Every Spring (When trees begin to bud) the trees get a feeding of Azomite, Rock Phosphate and Gypsum sprinkled around the drip line with a heavy layer of compost, but not covering the trunk of the tree. Once the trees begin to leaf out we carefully watch for any yellowing, which seems to happen here once a year to every other year. While we give them all that tender loving care, they still seem to have an iron deficient issue on occasions. This is because of our high pH. Not only the soil’s pH is high, but our water is also high in pH, so yes, we have succumbed to the fact that we can do every thing to insure a healthy tree, but because we live where we live, we just have to do a little more maintenance to keep our trees at their best. The first sign of yellowing I sprinkle Ferris Plus Iron around the drip line of the trees (from the trunk, out to where the canopy of the tree stops) and water in thoroughly. Ferri Plus Iron is a chelated iron that the trees can take up very quickly. Generally within a week or less! You can use as a foliar spray, but I choose the easiest methods…or it may not get done. Follow the instructions on the label for each tree. Each tree will require a different amount of iron, due to their size, age and canopy. Trees that are deficient in iron will first show signs of yellowing with green veins. As the problems increases, leaves tips will look as if they have been burnt. If deficiency is left to get worse, branch die back can occur and the loss the tree is possible.
We have learned over the years of orcharding that just sticking a tree in the ground may work for a while, but giving it a great start to insure a healthier tree with more vigor, better tasting fruit and longer life is an investment worth putting time into. Trees we have planted lately have been healthier and less prone to bugs. Compost is always mixed in the native soil, but not more than a cubic foot for five gallon sized trees. Mychorrhizae is used as well to give them the best boost they can get. We could place fertilizer in each hole as well, but we feel the compost and Mychorrhizae is enough and then they get the regular feeding when the rest of the trees get treated.
Giving plants the proper nutrients will improve flavor of the fruit. We have found that iron and mineral deficient trees will have fruit that taste a little bland as well. A good example is we planted a Saturn peach years ago, and I threaten to yank it out every year. The fruit was not what a fresh peach should taste like. After starting a good fertilizing and fruit tree care program, amazingly, the fruit was sweet, juicy and delicious!
Over the years I have evolved into a completely different gardener. Maybe a little more disciplined in some regards and a little more unruly in others. There are a few crops that have received much more attention, such as my garlic and heirloom tomatoes. When I first started growing heirloom tomatoes I would not stake them or prune them, I just let them bramble about wildly, while losing a few of them to rot, due to them touching the ground and just plan out ‘losing’ them in the thick mass of foliage. They did produce more, but took much more room and tomatoes were in deed smaller. There was definitely good and bad to this method, but I am totally converted now to training and pruning indeterminate tomatoes. Pruning definitely takes more time, but I think it’s well worth it.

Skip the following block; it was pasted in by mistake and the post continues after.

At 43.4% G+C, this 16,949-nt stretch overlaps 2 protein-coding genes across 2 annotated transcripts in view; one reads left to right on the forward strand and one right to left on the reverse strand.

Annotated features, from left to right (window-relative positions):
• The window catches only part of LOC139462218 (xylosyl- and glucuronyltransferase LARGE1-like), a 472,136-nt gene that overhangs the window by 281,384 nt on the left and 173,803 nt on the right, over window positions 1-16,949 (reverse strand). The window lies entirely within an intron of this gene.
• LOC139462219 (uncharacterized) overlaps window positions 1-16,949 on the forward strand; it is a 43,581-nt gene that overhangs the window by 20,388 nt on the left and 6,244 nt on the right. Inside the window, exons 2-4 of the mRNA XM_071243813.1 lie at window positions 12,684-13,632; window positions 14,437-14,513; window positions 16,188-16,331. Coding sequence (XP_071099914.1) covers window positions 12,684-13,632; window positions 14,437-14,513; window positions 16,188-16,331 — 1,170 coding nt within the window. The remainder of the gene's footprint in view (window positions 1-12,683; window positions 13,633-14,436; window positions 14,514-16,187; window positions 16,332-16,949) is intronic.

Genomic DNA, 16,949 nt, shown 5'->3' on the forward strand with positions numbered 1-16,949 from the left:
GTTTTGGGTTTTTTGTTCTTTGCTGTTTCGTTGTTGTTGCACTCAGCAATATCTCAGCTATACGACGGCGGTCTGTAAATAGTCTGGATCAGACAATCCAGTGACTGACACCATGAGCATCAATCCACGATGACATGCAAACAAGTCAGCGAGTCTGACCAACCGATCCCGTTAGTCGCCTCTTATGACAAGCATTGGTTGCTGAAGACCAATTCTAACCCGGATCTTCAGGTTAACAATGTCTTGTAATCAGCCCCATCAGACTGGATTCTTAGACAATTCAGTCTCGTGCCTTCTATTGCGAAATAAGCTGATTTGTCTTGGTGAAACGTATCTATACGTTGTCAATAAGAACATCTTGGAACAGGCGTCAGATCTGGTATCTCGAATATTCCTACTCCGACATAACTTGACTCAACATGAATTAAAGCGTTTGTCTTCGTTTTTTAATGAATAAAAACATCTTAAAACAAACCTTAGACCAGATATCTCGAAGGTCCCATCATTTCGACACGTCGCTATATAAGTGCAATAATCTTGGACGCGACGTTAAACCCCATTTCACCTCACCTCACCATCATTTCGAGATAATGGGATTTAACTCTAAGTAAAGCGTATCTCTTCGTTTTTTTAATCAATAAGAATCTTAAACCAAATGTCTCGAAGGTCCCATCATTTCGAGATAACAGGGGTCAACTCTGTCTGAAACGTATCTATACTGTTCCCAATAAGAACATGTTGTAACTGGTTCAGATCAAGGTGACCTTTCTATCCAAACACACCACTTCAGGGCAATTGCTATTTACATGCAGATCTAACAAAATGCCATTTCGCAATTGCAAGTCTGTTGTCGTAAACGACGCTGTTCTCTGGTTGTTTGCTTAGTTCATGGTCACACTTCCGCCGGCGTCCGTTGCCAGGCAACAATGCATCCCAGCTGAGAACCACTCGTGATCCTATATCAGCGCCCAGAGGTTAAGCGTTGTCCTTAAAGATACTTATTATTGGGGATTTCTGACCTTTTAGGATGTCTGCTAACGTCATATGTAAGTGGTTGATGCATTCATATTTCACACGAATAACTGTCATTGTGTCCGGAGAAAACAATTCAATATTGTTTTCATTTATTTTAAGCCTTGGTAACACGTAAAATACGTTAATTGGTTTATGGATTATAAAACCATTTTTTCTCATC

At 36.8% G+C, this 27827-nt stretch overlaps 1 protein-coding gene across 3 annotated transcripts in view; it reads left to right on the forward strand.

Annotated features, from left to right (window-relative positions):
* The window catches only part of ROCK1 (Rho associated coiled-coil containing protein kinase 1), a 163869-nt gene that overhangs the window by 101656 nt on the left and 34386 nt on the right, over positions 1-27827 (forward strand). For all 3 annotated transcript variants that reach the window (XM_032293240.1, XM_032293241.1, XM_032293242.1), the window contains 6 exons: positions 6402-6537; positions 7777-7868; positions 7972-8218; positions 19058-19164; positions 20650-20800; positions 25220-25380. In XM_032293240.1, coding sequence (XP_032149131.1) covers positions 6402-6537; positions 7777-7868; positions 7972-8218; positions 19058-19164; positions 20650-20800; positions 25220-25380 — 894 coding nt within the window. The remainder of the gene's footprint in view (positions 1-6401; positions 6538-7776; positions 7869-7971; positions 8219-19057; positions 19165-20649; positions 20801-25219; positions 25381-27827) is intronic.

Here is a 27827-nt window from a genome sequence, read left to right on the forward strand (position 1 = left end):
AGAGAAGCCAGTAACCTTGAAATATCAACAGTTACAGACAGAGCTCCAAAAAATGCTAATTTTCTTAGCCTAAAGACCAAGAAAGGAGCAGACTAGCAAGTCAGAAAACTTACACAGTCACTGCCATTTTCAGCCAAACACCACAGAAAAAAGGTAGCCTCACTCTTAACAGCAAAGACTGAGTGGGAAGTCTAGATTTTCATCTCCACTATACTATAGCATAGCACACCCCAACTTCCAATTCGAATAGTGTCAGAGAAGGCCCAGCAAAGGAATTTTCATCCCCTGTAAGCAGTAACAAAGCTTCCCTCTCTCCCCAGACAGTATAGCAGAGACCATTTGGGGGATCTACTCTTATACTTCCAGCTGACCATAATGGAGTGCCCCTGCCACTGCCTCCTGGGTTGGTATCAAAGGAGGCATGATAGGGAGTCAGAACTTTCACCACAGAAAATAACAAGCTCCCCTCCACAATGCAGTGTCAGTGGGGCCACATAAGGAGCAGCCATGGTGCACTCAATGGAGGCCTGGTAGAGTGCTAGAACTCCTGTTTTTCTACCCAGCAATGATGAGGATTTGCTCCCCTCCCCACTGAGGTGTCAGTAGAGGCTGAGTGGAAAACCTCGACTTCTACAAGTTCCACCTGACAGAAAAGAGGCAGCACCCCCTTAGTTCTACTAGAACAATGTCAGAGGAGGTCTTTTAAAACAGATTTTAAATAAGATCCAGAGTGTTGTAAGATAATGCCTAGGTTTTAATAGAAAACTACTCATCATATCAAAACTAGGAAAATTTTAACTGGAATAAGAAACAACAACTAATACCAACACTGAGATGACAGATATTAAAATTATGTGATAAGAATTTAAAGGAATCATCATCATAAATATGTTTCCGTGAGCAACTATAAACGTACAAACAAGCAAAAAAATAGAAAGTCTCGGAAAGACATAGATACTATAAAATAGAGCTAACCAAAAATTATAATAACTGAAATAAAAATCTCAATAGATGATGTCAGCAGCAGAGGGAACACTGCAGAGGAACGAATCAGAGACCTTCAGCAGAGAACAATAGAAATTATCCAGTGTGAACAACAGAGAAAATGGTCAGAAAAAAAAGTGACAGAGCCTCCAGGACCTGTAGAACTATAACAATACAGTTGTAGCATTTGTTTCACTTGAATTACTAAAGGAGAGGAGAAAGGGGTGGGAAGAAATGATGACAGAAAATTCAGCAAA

Pruning tomatoes increases air flow and allows me to plant a larger variety of heirloom tomatoes closer together. While I have a fairly large garden, it isn’t big enough for all the varieties of heirloom tomatoes I like to grow so I trellis my plants on cattle panels, spacing them about a foot apart. That’s close, huh? By pruning tomato plants, it will put more energy into a concentrated area, increasing the size of each tomato produced. It increases light, which helps with ripening and air flow that will help prevent diseases. I like to leave 2-3 main stems that start close to the bottom of the plant. Stems that start higher up will create fruits higher up and makes the plants rather top-heavy. You can prune to one main stem, but here in the desert our sun is hot and a little more foliage helps the tomatoes from getting sunburn.
I keep all boughs from touching the soil (about 8-12″ off the ground). By doing this, it helps protect the plant from soil-borne pathogens that might splash back onto the leaves during watering. Also we have had better success with conquering curly leaf virus by doing this. Because the soil is exposed more by pruning and training this way, it tends to dry out faster, so I will plant nasturtiums and other herbs that both repel bad insects and attract beneficial ones while keeping moisture in. Kinda like what a mulch would do. Plus, it’s very attractive in the garden.
Where to Prune a Tomato Sucker
Pruning tomatoes should really only be done to indeterminate tomatoes and not to the smaller growing determinate varieties. Pruning means pinching off the shoots/suckers that sprout from the stem in the crotch right above a leaf branch. A sucker left to grow, simply becomes another large stem with its own blossoms, fruits and suckers. Pruning is best done with staked or trellised tomatoes. As the weather warms up, new suckers pop up all the time, even in the same place you may have already pinched once before. I find myself once or twice a week pinching and securing the vines to keep the plants tidy and the chore not so overwhelming. Pinching is easily done by bending the suckers over when they are very small, but once it becomes the size of a pencil, you might want to use a pair of garden snips so you don’t hurt the main stem. Be sure to wipe or spray your snipers with a simple disinfectant each time you move to a new plant to “be on the safe side” and not spread any disease that could possibly be present. Never work with you tomatoes when they are wet as well!
You can pinch off the tip of the main stem above the top blossom of indeterminate tomato varieties to keep a flourishing plant from getting taller, such as when a plant out grows its support or toward the end of a growing season when a taller plant won’t help much with increased production. Pinching at this point will put the plants energy into ripening the tomatoes already on the vine rather than producing new tomatoes that more than likely become large enough to save.